After taking an accidental COVID lockdown hiatus, I am back with a dose of the miracle elixir in my arm and exciting news to share.
Novella Announcement: The Doom That Came to Mellonville
My debut novella The Doom That Came to Mellonville will be coming out soon from Filthy Loot.
Isaac Plank was an occultist with a book of obscene spells and a collection of oddities that would put a Ripley’s Believe It Or Not! museum to shame. But Isaac is dead now, and his father – respectable accountant Lawrence Plank – has put his estate up for auction.
When an army of cursed knickknacks is unleashed upon the town, Lawrence and Isaac must do battle against reanimated taxidermy, flesh-eating shrunken heads, an angry mob, and a vengeful mummified Pharaoh who wants to rule again.
The Doom That Came to Mellonville is a macabre horror comedy in the vein of Beetlejuice, The ‘Burbs, and Reanimator.
Stay tuned for more details.
New Story: The Green Man
He towered like a tree, nest of hair tied back hastily, the long limb descending from his right arm sprouting a clamp to cleanse the earth. With mechanical efficiency it picked up a yellow wrapper, a snow-white issue stained with grease, crumpled plastic. Into the black they went, and the world was clean.
I recently added my folk horror story “The Green Man” to the website (after posting it to Instagram and Twitter for World Goth Day).
Written for a creative challenge on the Folk Horror Revival Facebook group, it’s inspired by the Type O Negative song of the same name and frontman Peter Steele’s former career at the New York City Parks Department.
You can read it here.
New Poem: “I Didn’t Mean to Tell You That” (Denmark)
My poem “I Didn’t Mean to Tell You That” can be found in Denmark, editor Kristin Garth’s scandalous and surreal tribute to Stanley Kubrick’s Eyes Wide Shut.
Download it for free at the Daily Drunk Mag website.
Summer Music Showcase
Lorde – “Solar Power”
Lorde is back and her new single is perfect for your goth-girl beach day – complete with a “California Girls”-meets-Midsommar music video.
The Beaches – “Blow-Up”
This danceable Beaches single is the perfect anthem for the return of the bar scene.
What I’ve been reading during quarantine:
Joanna Koch – The Wingspan of Severed Hands (Weirdpunk Books)
The Wingspan of Severed Hands tells a weaving, surreal story of mutilation and madness. The story fractures and comes together like a kaleidoscope image, or its protagonist’s body which is poetically dismembered, consumed, and dragged through space and time in a hallucinatory cosmic horror odyssey. You will cheer!
Jo Quenell / Sam Richard / Brendan Vidito / Justin Lutz – Teenage Grave (Filthy Loot)
Transformation is achieved through pain in these four razor-sharp stories about addiction, grief, infidelity, and insecurity. I was especially sucked in by Lutz’s “Start Tomorrow,” which explores the fine line between self-help and self-destruction.
Sam Richard – Sabbath of the Fox Devils (Weirdpunk Books)
This book breaks hearts and snaps spines. Protagonist Joe is a sensitive kid suffering under his parents’ religious fundamentalism and grieving his missing brother, who was kicked out of the house for being gay. When an occult cartoon leads him to a forbidden library book, he brings the warnings of his pastor to murderous life. This one wormed its way into my head and won’t leave.
Paul Michael Anderson – Standalone (Perpetual Motion Machine Publishing)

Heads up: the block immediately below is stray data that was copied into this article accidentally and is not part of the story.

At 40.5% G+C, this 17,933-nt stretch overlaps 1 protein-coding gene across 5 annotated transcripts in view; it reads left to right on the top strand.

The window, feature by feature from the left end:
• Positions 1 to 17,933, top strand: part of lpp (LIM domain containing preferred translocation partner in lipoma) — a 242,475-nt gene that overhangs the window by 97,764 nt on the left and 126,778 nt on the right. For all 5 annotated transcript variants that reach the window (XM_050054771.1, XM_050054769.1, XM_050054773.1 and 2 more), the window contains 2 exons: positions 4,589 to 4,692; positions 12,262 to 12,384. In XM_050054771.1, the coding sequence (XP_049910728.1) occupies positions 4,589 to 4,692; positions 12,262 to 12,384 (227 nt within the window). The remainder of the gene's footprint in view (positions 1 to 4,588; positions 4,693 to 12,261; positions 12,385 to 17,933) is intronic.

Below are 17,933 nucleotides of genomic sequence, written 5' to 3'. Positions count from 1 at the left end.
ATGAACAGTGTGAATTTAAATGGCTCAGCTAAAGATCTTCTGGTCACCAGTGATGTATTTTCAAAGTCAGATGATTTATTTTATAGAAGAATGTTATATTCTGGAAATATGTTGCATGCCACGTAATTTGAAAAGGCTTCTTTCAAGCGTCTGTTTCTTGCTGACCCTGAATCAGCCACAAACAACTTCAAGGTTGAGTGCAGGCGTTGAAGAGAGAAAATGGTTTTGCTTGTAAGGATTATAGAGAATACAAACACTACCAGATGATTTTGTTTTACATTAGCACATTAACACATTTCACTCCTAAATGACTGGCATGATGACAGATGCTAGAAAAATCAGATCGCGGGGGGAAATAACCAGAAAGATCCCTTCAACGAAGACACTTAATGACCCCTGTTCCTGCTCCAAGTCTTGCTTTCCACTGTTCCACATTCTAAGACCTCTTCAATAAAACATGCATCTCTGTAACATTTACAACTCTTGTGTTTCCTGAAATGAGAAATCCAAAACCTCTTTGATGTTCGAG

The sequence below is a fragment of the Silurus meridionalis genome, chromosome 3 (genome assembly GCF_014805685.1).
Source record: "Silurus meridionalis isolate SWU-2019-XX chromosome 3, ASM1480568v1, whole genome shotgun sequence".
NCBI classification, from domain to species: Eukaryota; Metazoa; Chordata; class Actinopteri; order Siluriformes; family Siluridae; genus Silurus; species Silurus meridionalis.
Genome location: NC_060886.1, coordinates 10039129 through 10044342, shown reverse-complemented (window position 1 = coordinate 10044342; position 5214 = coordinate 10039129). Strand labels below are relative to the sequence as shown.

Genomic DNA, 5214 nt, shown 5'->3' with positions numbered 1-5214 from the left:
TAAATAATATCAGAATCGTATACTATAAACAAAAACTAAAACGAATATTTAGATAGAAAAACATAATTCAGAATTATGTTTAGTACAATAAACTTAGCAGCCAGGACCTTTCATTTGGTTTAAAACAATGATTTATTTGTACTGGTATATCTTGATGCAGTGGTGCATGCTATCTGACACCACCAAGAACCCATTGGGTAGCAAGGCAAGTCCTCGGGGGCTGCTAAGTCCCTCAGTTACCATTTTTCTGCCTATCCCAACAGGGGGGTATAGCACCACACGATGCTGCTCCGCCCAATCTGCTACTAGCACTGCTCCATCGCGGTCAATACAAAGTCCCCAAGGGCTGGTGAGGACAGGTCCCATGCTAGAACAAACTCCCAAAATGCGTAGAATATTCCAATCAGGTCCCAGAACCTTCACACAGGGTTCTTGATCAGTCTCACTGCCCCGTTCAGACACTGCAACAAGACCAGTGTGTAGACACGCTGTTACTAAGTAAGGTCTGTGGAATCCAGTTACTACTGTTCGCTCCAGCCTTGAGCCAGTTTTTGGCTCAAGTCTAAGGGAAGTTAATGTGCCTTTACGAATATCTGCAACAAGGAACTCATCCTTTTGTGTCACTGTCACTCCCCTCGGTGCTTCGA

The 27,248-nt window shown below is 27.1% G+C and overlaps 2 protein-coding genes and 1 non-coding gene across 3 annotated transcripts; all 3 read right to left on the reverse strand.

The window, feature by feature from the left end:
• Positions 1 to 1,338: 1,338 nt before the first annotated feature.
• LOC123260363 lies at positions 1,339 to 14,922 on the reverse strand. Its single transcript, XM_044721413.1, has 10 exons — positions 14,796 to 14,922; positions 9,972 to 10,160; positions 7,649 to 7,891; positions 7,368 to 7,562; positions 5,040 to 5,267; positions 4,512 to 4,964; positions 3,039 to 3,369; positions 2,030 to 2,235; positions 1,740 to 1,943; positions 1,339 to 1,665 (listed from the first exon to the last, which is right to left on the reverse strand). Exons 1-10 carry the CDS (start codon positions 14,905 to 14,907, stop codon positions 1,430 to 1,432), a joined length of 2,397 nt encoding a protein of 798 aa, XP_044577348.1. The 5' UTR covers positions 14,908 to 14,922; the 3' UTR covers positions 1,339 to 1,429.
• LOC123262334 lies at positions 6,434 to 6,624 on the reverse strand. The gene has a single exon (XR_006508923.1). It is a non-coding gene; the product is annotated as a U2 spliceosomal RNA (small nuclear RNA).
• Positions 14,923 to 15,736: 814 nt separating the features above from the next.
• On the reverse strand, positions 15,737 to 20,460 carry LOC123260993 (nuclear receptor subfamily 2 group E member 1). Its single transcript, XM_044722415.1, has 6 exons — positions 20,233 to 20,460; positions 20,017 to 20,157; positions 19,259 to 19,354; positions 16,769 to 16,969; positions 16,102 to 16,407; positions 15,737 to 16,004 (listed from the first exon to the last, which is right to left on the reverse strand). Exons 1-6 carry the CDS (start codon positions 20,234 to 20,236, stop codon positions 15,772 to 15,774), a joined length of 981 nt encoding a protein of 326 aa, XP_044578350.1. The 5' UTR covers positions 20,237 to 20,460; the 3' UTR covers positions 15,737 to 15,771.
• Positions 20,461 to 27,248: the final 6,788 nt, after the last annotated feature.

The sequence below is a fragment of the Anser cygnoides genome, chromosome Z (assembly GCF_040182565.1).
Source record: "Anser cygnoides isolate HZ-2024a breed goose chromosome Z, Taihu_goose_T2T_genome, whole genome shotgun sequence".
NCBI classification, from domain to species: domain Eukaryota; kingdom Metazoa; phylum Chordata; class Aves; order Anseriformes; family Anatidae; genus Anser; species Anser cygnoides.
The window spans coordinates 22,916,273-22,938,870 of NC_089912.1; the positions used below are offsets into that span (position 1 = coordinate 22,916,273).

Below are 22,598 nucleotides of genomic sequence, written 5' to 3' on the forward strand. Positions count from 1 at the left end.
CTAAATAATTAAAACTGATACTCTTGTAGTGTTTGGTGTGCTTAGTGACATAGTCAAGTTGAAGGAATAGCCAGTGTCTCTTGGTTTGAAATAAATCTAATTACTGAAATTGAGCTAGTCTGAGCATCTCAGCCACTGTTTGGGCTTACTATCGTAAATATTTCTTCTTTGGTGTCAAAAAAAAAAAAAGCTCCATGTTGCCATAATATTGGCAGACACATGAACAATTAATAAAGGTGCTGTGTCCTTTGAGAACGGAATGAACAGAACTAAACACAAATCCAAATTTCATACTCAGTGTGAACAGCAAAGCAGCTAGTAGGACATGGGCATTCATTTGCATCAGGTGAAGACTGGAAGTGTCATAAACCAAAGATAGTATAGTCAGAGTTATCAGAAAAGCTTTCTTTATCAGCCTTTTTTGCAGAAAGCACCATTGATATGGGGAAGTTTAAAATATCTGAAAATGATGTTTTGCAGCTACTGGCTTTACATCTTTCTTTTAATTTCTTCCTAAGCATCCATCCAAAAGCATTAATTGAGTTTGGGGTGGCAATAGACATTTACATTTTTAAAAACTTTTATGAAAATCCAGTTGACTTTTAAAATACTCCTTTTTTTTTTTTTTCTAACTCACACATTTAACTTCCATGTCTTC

This sci-fi horror novel has an awesome premise, executed with maximum strangeness and melancholy. It turns out the slasher villains we know and fear are reluctant conscripts, regular men ordered to kill to preserve balance in the multiverse. The bonus story at the end – about parenting and the necessity of pain – knocks it out of the park.
Michael Moorcock – Elric of Melnibone (DAW)
Doom haunts this prequel to Moorcock’s psychedelic sword-and-sorcery saga, which sees its titular anti-hero come into his cursed powers. Not yet the amoral mercenary introduced in “The Dreaming City,” young Elric is a weak and conflicted emperor, torn between his proto-democratic ideals and the cruelty his subjects expect. After surviving a coup attempt, Elric embarks on a mindbending quest to rescue his kidnapped lover – a journey that sees him claim the cursed sword that will one day kill them all.
Madeleine Swann – The Vine That Ate the Starlet (Filthy Loot)
A surreal-yet-breezy mystery set in the Roaring Twenties, a time when socialites feared and relished seeing their names in the papers and New York City was overrun with man-eating plants. The Vine That Ate the Starlet is a sci-fi/noir that reads like a madcap caper, in which a charming gossip columnist gets caught up in a sinister conspiracy. The story takes strange turns (and is worth re-reading to catch hidden clues), and Swann’s prose is littered with amusing details and subtle bizarro touches.
Hailey Piper – Benny Rose, The Cannibal King (Unnerving)
With a quirky sense of humour and a vicious streak, Hailey Piper’s novella reads like a forgotten eighties slasher. Her titular villain is the unholy child of Leatherface and Candyman, a superpowered cannibal who steps out of legend and into the lives of four teenage girls who pick the wrong part of town for their Halloween festivities. The setting of the novel, the stifling small town of Blackwood, comes alive on the page as thoroughly as Benny Rose. It’s a place that’s willfully blind and hostile to outsiders, unremarkable except for its vivid local myths and odd morbid fixations; the type that only comes alive on Halloween, when the veil between worlds is thinner.
- Patricia Lockwood – No One Is Talking About This
- Andrzej Sapkowski – The Witcher Saga: Blood of Elves
- T.H. White – The Once and Future King
- Sarah Ellis – Back of Beyond: Stories of the Supernatural
- Sam Richard – To Wallow in Ash & Other Sorrows
- Arthur Machen – The White People and Other Weird Stories